In Revelation 14 there is the admonition to worship God and give Him glory (verse 7). In Rev. 4:11, the 24 elders fall down before Him, saying: "You are worthy, O Lord, to receive glory and honor and power; for you created all things, and by your will they exist and were created." John 4:24 exhorts us to worship Him "in spirit and in truth." Worship - in all these passages - is the response from the heart touched by the goodness of God. And, in view of all His benefits to us, how can we claim to be too tired, or too busy to worship Him, as He has directed?

When we consider who God is we should be prompted to love Him; to praise Him and worship Him, but also, there is FEAR. And this is not just sheer terror. This is, basically, respect; holding God in the highest esteem; along with this - dreading any thought of displeasing Him.

Here's the idea:

Psa. 33:8,9 -- "Let all the earth fear Jehovah: let all the inhabitants of the world stand in awe of him. For He spake, and it was done; He commanded, and it stood fast."

Prov. 8:13 -- "The fear of Jehovah is to hate evil; pride, and arrogance, and the evil way, and the perverse mouth, do I hate."

Psa. 4:4 -- "Stand in awe, and sin not; commune with your own heart upon your bed, and be still."

Ezra 10:3 -- "those that tremble at the commandment of God."

In the New Testament ...

Heb. 12:28 -- "Wherefore, receiving a kingdom that cannot be shaken, let us have grace, whereby we may offer service well-pleasing to God with reverence and awe."

1 Pet. 2:17 -- "Fear God."

Remember what our study is about: "What shall we render unto God?" We should love Him. We should praise Him. We should worship Him. We should fear Him. He has dealt with us bountifully!

There may be - in many - this kind of attitude: "My body is mine ... I'll use my body as I want ... I'll do whatever I want with my body." {In Tampa, "Gasparilla;" In New Orleans, "Mardi Grai;" Here in South Texas and in Florida, "Spring Break!"}

So there are people abusing their bodies; neglecting their bodies. Using their bodies to fulfill unholy purposes because "it feels good."

The right attitude is reflected in this famous statement: "I beseech you, therefore, brethren, by the mercies of God, to present your bodies a living sacrifice, holy,
acceptable to God, which is your spiritual service." (Rom.12:1).

Now don't forget our question, raised by the writer: "What shall I render unto Jehovah for all his benefits toward me?" And one answer is OBEDIENT SERVICE. No human being can escape service of some sort, either you are serving God or you're serving sin. You certainly are not doing both at the same time. Either I am serving God, or I am serving sin. All right, when I consider all the vast blessings of God, both physical and spiritual - IT OUGHT TO BE OBVIOUS TO ME, I SHOULD BE SERVING HIM.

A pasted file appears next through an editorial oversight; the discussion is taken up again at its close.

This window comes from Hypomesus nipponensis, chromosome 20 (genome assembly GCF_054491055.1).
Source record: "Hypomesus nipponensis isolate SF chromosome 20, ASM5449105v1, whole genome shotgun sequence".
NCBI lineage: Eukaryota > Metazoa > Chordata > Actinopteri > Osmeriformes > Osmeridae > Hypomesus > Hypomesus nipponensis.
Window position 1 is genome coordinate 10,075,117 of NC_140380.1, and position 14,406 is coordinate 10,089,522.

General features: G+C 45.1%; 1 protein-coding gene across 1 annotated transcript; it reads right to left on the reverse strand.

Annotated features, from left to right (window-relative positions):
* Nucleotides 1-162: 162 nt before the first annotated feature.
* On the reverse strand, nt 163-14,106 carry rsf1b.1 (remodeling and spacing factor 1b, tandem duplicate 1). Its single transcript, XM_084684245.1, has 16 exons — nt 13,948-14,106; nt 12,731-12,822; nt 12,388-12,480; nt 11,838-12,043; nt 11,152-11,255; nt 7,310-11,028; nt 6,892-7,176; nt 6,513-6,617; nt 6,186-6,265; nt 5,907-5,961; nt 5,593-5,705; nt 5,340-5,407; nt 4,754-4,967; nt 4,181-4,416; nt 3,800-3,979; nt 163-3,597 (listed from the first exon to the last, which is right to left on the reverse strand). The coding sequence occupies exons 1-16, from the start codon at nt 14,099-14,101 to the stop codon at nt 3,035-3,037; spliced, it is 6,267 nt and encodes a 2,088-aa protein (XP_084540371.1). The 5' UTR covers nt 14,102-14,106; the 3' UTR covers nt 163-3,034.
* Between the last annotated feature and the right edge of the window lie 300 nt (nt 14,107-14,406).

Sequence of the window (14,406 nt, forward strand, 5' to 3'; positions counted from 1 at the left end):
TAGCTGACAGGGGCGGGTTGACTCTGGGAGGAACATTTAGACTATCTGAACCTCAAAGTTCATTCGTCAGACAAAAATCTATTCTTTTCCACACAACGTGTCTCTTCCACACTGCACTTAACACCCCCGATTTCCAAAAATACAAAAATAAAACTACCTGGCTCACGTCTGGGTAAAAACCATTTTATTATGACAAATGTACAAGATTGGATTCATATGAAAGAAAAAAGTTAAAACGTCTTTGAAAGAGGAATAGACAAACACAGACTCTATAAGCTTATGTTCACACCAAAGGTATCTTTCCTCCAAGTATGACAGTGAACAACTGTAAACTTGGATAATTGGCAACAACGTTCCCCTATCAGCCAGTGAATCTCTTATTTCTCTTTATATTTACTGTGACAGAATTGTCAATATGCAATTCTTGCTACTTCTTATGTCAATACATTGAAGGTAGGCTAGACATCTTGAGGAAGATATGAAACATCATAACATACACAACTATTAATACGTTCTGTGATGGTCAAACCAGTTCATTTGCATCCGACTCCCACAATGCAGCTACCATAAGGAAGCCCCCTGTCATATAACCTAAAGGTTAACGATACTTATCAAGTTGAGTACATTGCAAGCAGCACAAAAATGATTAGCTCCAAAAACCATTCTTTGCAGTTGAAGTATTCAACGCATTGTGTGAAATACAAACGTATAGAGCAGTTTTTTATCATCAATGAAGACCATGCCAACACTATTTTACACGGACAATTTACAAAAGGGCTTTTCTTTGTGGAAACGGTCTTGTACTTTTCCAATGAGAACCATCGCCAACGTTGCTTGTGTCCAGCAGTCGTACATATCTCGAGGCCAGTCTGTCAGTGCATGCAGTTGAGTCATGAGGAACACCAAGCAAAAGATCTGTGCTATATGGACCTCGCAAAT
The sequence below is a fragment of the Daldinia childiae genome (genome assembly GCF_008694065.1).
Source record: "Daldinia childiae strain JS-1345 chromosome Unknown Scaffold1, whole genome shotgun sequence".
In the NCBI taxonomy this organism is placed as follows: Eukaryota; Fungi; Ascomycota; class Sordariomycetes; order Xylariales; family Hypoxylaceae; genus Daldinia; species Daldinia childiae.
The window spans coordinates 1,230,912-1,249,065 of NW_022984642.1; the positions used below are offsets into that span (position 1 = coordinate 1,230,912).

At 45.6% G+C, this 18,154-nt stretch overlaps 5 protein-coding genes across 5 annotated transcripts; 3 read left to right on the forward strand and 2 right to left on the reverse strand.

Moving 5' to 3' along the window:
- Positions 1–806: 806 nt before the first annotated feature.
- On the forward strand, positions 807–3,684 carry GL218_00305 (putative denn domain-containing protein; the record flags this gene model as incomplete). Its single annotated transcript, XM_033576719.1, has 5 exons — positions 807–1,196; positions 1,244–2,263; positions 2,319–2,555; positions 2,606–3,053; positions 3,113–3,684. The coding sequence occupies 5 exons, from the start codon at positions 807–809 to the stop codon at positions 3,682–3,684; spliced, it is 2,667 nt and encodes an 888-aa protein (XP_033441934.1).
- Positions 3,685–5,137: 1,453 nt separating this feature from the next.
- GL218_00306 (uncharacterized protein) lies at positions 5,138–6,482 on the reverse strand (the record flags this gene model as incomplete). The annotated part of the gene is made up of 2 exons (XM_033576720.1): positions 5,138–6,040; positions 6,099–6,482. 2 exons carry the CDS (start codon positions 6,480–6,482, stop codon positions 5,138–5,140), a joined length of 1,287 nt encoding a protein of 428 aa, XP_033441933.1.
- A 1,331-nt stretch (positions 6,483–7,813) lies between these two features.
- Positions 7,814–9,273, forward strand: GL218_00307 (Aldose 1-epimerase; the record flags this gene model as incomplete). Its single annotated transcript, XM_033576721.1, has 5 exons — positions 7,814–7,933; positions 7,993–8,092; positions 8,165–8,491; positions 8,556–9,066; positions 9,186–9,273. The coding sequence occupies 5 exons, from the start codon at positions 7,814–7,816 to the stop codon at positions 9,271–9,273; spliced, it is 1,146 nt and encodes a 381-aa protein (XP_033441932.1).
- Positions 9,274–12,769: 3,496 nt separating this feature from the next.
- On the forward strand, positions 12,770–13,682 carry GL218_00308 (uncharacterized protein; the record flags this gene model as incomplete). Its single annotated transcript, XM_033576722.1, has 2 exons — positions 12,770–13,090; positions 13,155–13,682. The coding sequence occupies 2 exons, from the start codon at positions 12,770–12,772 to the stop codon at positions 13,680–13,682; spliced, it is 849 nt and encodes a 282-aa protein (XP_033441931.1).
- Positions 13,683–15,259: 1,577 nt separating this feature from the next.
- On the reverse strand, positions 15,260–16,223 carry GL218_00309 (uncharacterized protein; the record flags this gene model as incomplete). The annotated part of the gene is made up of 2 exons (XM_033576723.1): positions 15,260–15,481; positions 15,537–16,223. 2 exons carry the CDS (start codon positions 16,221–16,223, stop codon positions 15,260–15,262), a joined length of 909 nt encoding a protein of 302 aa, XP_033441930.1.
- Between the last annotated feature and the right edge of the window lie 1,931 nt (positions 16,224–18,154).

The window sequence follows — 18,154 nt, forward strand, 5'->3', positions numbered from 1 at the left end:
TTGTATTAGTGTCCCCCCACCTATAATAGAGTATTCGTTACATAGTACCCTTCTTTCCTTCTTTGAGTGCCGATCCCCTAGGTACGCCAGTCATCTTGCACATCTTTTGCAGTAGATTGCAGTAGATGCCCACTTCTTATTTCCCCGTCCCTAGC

Sin has nothing to offer me. Satan promises what he cannot give, and he gives what he never promised. So it says in verse 16 -- "O Jehovah, truly I am thy servant: I am thy servant, the son of thy handmaid ..." In gratitude for what God has done for us - there should be this interests in obedient service.

As we meditate on all the good things we have from God -- our hearts should swell in gratitude; so verse 17 says: "I will offer to thee the sacrifice of thanksgiving..."  The NT epistle to the Colossians is a rather brief document -- but it contains five different references to gratitude:

"We give thanks to God and the Father of our Lord Jesus Christ, praying always for you," (Colossians 1:3, KJV).

"Giving thanks unto the Father, which hath made us meet to be partakers of the inheritance of the saints in light:" (Colossians 1:12, KJV).

"As ye have therefore received Christ Jesus the Lord, so walk ye in him: Rooted and built up in him, and stablished in the faith, as ye have been taught, abounding therein with thanksgiving." (Colossians 2:6,7, KJV).

"And whatsoever ye do in word or deed, do all in the name of the Lord Jesus, giving thanks to God and the Father by him." (Colossians 3:17, KJV).

"Continue in prayer, and watch in the same with thanksgiving." (Colossians 4:2, KJV).

Under Old Testament law, Jews could participate in certain vows, indicating penitence or renewed dedication to God; and the law was very emphatic in stating THAT THOSE VOWS HAD TO BE KEPT. Num. 30:2 said, "When a man voweth a vow unto Jehovah, or sweareth an oath to bind his soul with a bond, he shall not break his word; he shall do according to all that proceedeth out of his mouth." (See also, Eccl. 5:4,5).

"When thou vowest a vow unto God, defer not to pay it; for he hath no pleasure in fools: pay that which thou hast vowed. Better is it that thou shouldest not vow, than that thou shouldest vow and not pay. " So the law was - if you decided to make a vow, you were bound to pay or keep it. (Eccl. 5:4,5). (There is an example of an informal vow in verse 2 of Psalms 116 -- "I will call on him as long as I live.")

Now notice - in our text, in Psalms 116, THESE STATEMENTS. In verse 14 -- "I will pay my vows unto Jehovah." Verse 18 -- "I will pay my vows unto Jehovah." How does that relate to us? It means that every good commitment we've made to God, we must keep; TAKE IT SERIOUSLY! When we obeyed the gospel that was a commitment, a promise! In view of all the benefits we have from Him - how should we live after that initial response of obedience? This is about true covenant fidelity - based on love, respect and fear.

The benefits of God are impressive: "He himself giveth to all life, and breath, and all things." The question raised in our text is: "What shall I render unto Jehovah for all his benefits toward me?"

By Warren E. Berkley 
 From Expository Files 3.10; October 1996